This is Fitzgerald’s first full season with the Banner alongside manager Colm Collins, without whom there’s no foundation to progress from.
“He’s a fantastic manager in terms of his organisational skills and in terms of putting stuff in place for the players, it’s as good as anything I’ve seen.
“The training regime is top class, a great fitness coach in Chris DeLuce, and Colm has professionalised the set-up from bottom to top. Within reason, anything the lads want, they get, and that’s reflected in their attitude to games.
“When you come from one of the weaker counties, you are behind the eight-ball in terms of confidence and belief, so you have to start with proper preparation.”
Whether Clare book a June 14 date with Cork or not, they’ll get a run through the qualifiers. Meeting his own county along the way would neither be awkward or daunting.
“Nah, it’s a job,” he shrugs, “I didn’t get the Cork one, so you go with the next best thing! You could see Cork worked and trained hard during the league, but the Dublin game was a big setback, obviously. But the idea that they just gave up is inaccurate.
“The likes of (Joe) Brolly should know better. That really annoyed me. Cork are Cork and you just don’t know with them. They have some very good players, (but) I would prefer them to be a little more offensive than defensive, generally speaking.”
As a football man raised with a Nemo culture of “we never lose, we just run out of time”, Fitzgerald isn’t fearing the demise of the game and is confident anyone travelling to Cusack Park tonight will see two sides keen to play with the ball.
“There’s a lot of hype about defensive systems. Look at Kerry last year, they were able to play a number of games differently. The real defensive teams are Monaghan and Donegal, and some are trying to copy that, but those two have it down to a tee. There were a few games in the league that weren’t very attractive, but I wouldn’t be going down the road of changing the rules. If Dublin and Kerry keep winning All- Irelands, they’re not doing it by playing blanket defence.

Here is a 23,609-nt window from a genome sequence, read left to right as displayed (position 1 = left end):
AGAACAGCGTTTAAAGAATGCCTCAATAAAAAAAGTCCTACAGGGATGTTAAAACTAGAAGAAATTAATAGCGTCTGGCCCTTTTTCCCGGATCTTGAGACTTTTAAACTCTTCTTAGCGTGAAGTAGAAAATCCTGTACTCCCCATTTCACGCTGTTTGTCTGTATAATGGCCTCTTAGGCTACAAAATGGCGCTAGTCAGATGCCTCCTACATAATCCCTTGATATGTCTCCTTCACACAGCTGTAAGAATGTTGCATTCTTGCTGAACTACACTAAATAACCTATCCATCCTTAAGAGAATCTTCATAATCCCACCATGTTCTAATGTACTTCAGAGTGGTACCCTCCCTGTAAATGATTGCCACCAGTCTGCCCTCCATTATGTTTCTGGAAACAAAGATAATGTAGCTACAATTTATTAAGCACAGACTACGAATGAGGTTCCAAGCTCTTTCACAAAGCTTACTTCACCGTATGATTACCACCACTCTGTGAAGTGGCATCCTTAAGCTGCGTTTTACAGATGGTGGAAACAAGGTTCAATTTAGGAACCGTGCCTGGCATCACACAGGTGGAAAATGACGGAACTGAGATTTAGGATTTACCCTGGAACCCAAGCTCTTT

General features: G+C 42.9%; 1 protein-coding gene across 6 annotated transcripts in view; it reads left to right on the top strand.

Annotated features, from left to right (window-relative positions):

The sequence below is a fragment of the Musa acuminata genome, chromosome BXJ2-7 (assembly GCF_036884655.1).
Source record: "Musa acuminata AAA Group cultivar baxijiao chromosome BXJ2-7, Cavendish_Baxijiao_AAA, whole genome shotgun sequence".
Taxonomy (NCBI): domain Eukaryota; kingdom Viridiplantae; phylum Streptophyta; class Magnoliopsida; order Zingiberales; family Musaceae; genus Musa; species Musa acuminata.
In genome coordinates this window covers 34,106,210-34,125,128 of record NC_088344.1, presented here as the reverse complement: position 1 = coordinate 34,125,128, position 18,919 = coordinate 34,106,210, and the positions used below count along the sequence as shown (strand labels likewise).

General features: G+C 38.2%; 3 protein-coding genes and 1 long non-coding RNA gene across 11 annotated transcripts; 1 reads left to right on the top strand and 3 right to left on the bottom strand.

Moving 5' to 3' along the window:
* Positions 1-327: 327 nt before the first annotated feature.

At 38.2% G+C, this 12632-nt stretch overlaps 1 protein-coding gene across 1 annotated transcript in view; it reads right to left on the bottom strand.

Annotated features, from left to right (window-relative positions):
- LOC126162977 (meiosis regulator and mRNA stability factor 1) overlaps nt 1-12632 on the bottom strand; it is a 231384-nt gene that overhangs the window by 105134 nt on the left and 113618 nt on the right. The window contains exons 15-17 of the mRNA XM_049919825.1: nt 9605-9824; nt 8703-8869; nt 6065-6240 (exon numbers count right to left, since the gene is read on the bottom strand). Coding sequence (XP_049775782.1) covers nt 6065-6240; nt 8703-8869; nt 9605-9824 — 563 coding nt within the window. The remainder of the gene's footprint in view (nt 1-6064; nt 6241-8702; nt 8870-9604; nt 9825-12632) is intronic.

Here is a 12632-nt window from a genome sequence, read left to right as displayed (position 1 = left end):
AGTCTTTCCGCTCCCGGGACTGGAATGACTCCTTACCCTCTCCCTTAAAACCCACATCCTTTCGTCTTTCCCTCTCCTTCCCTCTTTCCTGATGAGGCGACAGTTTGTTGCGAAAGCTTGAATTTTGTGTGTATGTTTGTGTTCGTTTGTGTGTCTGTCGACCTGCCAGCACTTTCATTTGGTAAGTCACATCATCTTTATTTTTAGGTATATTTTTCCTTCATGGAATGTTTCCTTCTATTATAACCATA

“It’s about football, but you can’t be stupid either. You have to understand your limitations and we know if we go gung-ho, we’re not good enough, so you’ll always overload a bit at the back.
“There’s only one team can win an All-Ireland, and in hurling or football, only five or six are really competitive in terms of ultimate success. So it’s never about winning but doing the best that you can do, or being the best that you can be. That’s what we always said in Nemo, go out and be the best that you can be.
“No excuses. We used call them ‘imposters’ — the referee, the venue, the crowd, the weather. I would say get the maximum out of everyone, including yourself. There’s an awful lot of over-the-top criticism for amateur players, they give great value.
“Managers get far too much credit for winning, and far too much criticism for losing. We’d had 40 fellas involved all told with the Clare set-up, and everyone has some sort of responsibility.
“You sink or swim together.”